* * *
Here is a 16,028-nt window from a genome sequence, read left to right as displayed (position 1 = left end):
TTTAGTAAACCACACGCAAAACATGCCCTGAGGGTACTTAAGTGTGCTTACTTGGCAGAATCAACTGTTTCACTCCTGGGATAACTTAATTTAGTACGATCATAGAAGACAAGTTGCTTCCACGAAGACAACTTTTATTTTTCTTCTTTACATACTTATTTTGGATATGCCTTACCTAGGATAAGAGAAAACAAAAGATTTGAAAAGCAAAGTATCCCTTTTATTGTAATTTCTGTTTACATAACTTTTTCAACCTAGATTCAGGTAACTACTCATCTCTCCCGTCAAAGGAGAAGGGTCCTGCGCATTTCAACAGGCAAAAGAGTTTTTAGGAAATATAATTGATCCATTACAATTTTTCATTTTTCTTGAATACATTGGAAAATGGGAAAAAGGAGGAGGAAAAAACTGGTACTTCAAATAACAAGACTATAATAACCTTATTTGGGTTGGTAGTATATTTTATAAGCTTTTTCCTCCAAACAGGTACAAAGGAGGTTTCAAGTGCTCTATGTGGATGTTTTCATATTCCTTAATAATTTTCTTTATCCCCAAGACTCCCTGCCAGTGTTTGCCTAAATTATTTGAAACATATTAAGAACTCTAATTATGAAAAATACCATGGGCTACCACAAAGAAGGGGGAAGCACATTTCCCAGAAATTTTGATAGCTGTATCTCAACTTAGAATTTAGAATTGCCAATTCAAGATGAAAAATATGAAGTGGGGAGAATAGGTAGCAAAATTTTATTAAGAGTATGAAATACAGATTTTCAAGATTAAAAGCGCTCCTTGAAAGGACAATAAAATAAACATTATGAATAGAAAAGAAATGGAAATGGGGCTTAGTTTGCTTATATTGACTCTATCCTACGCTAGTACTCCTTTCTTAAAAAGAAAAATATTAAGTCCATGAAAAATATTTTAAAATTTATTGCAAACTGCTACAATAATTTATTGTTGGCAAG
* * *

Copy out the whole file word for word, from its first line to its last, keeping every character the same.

Here is a 16,028-nt window from a genome sequence, read left to right as displayed (position 1 = left end):
TTTAGTAAACCACACGCAAAACATGCCCTGAGGGTACTTAAGTGTGCTTACTTGGCAGAATCAACTGTTTCACTCCTGGGATAACTTAATTTAGTACGATCATAGAAGACAAGTTGCTTCCACGAAGACAACTTTTATTTTTCTTCTTTACATACTTATTTTGGATATGCCTTACCTAGGATAAGAGAAAACAAAAGATTTGAAAAGCAAAGTATCCCTTTTATTGTAATTTCTGTTTACATAACTTTTTCAACCTAGATTCAGGTAACTACTCATCTCTCCCGTCAAAGGAGAAGGGTCCTGCGCATTTCAACAGGCAAAAGAGTTTTTAGGAAATATAATTGATCCATTACAATTTTTCATTTTTCTTGAATACATTGGAAAATGGGAAAAAGGAGGAGGAAAAAACTGGTACTTCAAATAACAAGACTATAATAACCTTATTTGGGTTGGTAGTATATTTTATAAGCTTTTTCCTCCAAACAGGTACAAAGGAGGTTTCAAGTGCTCTATGTGGATGTTTTCATATTCCTTAATAATTTTCTTTATCCCCAAGACTCCCTGCCAGTGTTTGCCTAAATTATTTGAAACATATTAAGAACTCTAATTATGAAAAATACCATGGGCTACCACAAAGAAGGGGGAAGCACATTTCCCAGAAATTTTGATAGCTGTATCTCAACTTAGAATTTAGAATTGCCAATTCAAGATGAAAAATATGAAGTGGGGAGAATAGGTAGCAAAATTTTATTAAGAGTATGAAATACAGATTTTCAAGATTAAAAGCGCTCCTTGAAAGGACAATAAAATAAACATTATGAATAGAAAAGAAATGGAAATGGGGCTTAGTTTGCTTATATTGACTCTATCCTACGCTAGTACTCCTTTCTTAAAAAGAAAAATATTAAGTCCATGAAAAATATTTTAAAATTTATTGCAAACTGCTACAATAATTTATTGTTGGCAAG